Model Test Papers Class 8 Science

 Class 8 Science Home Page


 Fill in the blanks. (1×10 = 10)

 1.Winnowing is the process of separating grain from the chaff.

  1. The bacterium which promotes the formation of curd is Lactobacillus.
  1. Amoeba and Euglena are protozoans.
  1. The plastic that can be used for making pipe is Polyvinyl chloride.
  1. Metallic oxides are basic in nature.
  1. Diesel and petrol are fossil fuels.
  1. The most commonly used liquid fuel in Indian homes is LPG.
  1. Flora is the plants found in a particular area.
  2.  Cytoplasm is a jelly-like substance in the cell.
  1. Birds and reptiles are oviparous animals.

Match the following. (0.5×10 = 5)

 Column A Column B

  1. Asiatic lion   (a) plants
  2. Hydra            (b) used in thermometer
  3. Wheat           (c) produces sperms
  4. Neuron         (d) endangered species
  5. Ringworm    (e) rabi crop
  6. Cell wall        (f) hottest flame
  7. Testis            (g) fungi
  8. Non-luminous zone (h) blue flame
  9. LPG              (i) budding
  10. Mercury        (j) longest cell


  1. d   2.i   3.e   4.j   5.g    6.a    7.c    8.f   9. h   10.b

Answer the following in one sentence: (1×5 = 5)

 1.What is the study of microorganisms called?

Ans. The study of microorganisms is called microbiology.

2.What are weeds? Give examples.

Ans. Weeds are unwanted plants that grow with the main crop and compete with the main crop plants for nutrients and space.


(i) Amaranthus (Chaulai)

(ii) Chenopodium (Bathua).

3.What are unicellular organisms?

Ans. Organisms that are made up of a single cell are called unicellular organisms.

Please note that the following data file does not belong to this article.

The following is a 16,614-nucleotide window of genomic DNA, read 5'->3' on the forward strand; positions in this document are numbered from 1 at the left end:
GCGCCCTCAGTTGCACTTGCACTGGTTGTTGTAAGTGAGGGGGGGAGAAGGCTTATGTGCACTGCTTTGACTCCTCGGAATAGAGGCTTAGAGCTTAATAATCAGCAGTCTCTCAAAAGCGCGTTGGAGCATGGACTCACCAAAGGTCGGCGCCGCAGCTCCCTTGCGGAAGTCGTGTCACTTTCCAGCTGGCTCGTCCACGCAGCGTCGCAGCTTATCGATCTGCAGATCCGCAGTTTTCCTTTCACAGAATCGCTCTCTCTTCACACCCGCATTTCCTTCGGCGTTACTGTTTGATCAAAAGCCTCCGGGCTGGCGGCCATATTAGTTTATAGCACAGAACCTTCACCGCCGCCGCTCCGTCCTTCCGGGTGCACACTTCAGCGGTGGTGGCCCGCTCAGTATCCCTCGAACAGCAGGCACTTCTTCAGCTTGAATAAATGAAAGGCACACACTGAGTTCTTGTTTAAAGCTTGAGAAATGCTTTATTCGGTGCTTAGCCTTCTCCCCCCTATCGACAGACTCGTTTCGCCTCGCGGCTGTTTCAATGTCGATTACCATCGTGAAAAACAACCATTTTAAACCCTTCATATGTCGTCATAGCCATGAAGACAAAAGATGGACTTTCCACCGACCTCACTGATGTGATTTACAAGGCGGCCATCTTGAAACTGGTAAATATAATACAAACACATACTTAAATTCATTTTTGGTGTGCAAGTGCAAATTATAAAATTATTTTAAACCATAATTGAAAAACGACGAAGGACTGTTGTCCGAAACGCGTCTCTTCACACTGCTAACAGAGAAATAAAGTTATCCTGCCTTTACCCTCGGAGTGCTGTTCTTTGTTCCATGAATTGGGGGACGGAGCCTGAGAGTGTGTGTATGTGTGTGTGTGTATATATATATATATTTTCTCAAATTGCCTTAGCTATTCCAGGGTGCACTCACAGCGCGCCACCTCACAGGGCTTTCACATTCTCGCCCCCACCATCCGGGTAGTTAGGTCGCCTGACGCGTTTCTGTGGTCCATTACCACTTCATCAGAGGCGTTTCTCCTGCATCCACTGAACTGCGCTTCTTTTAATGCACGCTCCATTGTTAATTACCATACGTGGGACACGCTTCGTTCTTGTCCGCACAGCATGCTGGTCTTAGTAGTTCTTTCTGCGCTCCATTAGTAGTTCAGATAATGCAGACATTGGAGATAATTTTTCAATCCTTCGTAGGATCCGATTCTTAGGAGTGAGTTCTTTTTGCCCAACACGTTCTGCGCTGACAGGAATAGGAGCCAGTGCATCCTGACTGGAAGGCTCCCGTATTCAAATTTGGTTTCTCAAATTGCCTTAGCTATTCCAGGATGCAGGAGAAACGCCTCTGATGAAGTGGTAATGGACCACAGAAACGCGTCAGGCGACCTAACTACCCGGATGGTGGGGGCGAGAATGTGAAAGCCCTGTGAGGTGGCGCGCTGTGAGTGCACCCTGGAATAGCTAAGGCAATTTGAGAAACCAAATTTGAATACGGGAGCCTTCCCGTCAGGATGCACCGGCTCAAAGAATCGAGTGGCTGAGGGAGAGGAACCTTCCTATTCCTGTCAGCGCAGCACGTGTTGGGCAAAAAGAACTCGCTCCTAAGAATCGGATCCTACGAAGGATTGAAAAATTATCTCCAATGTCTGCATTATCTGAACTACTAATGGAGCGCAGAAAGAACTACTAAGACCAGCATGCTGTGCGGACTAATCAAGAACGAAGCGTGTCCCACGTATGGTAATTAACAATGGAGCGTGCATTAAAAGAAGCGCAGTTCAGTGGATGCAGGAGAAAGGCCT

4.Where does fertilisation take place in human beings?

Ans. Fertilisation is internal in human beings. It takes place in the fallopian tubes/oviducts.

5.Define ignition temperature of a substance.

Ans. The minimum temperature at which a particular substance burns in the presence of air is called Ignition Temperature.

(Based on Chapters – 1 to 10)

Marks: 50

Short answer questions: (1×5 = 5)

 1. Why is cell considered as a basic unit of life?

A cell is considered as a basic unit of life because cells unite to form tissues. Tissues group together to form organs. Various organs work simultaneously to form an organ system. An organism is with a different organ system.

Cell → Tissue → Organ → Organ system → organism

2.Mention any two ways in which bacteria are useful to us.

Ans. (a) They are used for cleaning up radioactive waste.

(b) Nitrifying bacteria convert ammonia to nitrates, the components that plants can use directly.

3.How are the twins born?

Ans. Generally, a woman gives birth to only one child at a time, but sometimes more than one is born. This type of birth is called multiple births.

4.What are the disadvantages of synthetic fibres?

Ans. Synthetic fibres burn more readily than natural.

 Prone to heat damage. Melt relatively easily.

 Prone to damage by hot washing.

 The more electrostatic charge is generated by rubbing.

 Not skin friendly, uncomfortable for long wearing.

 Allergic to some people.

 Non-biodegradable in comparison to natural fibres.

5.Why are sodium and potassium are stored in kerosene?

Ans. Sodium metal reacts with the oxygen of the air at room temperature to form sodium oxide. Hence sodium is stored under kerosene to prevent its reaction with oxygen, moisture and carbon dioxide.